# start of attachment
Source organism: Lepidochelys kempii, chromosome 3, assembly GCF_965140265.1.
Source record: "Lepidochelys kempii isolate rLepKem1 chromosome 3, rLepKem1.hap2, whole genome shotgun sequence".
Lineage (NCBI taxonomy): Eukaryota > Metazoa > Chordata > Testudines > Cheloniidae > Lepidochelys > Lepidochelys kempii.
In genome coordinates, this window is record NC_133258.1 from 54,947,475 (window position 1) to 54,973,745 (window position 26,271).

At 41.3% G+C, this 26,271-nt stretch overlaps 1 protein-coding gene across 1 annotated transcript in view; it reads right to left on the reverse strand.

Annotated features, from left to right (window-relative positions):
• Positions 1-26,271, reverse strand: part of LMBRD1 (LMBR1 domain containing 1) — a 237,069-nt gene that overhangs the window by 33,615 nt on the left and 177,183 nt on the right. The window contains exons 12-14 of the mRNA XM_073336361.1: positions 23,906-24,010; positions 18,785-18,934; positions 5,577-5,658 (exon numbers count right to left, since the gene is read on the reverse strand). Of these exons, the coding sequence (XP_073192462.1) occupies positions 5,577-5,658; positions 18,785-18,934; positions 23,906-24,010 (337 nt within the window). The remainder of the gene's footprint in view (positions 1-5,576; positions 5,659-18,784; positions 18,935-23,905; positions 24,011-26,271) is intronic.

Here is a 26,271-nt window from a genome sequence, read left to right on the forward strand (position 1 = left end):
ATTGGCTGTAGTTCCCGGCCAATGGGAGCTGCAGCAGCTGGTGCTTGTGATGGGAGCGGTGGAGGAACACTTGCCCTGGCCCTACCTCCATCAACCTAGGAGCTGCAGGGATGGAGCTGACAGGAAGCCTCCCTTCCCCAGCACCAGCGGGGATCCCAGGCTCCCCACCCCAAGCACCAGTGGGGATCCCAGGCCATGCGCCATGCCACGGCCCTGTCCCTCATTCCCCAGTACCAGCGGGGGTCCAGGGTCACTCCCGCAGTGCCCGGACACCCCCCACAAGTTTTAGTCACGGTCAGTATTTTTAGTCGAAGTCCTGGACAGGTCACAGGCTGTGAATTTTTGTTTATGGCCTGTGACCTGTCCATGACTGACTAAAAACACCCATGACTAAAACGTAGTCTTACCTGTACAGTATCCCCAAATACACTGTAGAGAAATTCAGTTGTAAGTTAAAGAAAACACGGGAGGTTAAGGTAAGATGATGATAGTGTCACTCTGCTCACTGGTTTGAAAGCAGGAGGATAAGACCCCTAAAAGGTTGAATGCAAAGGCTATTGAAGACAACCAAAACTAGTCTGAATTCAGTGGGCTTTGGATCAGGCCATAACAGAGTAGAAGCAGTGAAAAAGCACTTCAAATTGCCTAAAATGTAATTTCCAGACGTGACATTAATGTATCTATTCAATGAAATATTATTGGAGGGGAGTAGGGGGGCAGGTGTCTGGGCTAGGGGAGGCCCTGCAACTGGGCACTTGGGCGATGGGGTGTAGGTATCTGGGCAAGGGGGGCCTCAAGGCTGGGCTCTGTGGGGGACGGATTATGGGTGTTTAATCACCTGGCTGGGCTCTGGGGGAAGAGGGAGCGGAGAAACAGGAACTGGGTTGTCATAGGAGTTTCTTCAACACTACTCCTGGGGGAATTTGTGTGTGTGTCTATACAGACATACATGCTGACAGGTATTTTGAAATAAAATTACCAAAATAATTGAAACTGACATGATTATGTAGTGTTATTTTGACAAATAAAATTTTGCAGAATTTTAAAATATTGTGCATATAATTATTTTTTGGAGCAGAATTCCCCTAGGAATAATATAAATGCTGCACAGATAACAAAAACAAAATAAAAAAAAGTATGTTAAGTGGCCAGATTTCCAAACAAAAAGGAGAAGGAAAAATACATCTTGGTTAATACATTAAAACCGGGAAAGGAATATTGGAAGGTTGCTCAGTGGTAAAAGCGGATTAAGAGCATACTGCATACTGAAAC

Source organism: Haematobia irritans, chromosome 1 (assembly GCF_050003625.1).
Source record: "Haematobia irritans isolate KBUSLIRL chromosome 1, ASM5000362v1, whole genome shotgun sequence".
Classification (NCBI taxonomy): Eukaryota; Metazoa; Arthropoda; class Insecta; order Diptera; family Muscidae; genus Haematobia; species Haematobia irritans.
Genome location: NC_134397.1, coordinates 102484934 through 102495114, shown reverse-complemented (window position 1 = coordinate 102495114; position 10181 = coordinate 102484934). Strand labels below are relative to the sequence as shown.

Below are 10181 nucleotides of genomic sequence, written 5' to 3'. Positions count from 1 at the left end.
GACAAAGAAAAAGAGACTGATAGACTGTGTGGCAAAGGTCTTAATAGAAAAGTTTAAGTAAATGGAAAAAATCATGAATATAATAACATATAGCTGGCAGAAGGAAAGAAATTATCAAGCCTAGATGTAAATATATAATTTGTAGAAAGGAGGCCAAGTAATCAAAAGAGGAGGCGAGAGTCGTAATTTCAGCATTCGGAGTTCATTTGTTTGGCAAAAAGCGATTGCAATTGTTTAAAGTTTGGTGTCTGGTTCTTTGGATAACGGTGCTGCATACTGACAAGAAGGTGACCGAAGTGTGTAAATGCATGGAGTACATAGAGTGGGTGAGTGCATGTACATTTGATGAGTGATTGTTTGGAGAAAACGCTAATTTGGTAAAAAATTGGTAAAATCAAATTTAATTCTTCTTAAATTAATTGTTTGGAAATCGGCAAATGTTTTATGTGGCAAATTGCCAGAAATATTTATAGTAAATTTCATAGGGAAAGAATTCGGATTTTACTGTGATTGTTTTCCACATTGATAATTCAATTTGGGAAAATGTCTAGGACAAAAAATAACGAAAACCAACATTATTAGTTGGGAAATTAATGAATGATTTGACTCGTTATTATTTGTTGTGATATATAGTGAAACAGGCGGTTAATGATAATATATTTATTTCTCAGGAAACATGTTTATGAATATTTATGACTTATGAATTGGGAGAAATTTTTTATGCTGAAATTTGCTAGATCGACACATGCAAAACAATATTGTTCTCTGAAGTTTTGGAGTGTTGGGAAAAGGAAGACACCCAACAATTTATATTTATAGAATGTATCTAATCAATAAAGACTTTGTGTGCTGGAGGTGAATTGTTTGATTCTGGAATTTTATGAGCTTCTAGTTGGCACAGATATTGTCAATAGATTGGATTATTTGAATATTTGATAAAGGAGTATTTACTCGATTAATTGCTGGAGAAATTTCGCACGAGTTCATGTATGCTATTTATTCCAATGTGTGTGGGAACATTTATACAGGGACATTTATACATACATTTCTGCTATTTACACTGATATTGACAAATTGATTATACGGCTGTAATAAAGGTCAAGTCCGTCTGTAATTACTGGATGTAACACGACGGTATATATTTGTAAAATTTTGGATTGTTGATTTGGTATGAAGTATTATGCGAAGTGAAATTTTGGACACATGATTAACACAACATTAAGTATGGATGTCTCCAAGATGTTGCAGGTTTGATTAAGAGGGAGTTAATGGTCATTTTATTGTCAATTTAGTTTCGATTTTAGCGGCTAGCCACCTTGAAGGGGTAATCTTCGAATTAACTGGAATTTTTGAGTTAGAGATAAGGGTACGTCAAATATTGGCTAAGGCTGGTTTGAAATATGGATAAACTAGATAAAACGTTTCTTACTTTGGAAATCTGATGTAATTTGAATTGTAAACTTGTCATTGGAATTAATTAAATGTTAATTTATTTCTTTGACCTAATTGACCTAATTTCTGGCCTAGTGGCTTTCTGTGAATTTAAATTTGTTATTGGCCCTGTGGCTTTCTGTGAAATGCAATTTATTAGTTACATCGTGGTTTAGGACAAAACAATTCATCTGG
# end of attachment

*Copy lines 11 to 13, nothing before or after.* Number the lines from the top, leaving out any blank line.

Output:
Source record: "Haematobia irritans isolate KBUSLIRL chromosome 1, ASM5000362v1, whole genome shotgun sequence".
Classification (NCBI taxonomy): Eukaryota; Metazoa; Arthropoda; class Insecta; order Diptera; family Muscidae; genus Haematobia; species Haematobia irritans.
Genome location: NC_134397.1, coordinates 102484934 through 102495114, shown reverse-complemented (window position 1 = coordinate 102495114; position 10181 = coordinate 102484934). Strand labels below are relative to the sequence as shown.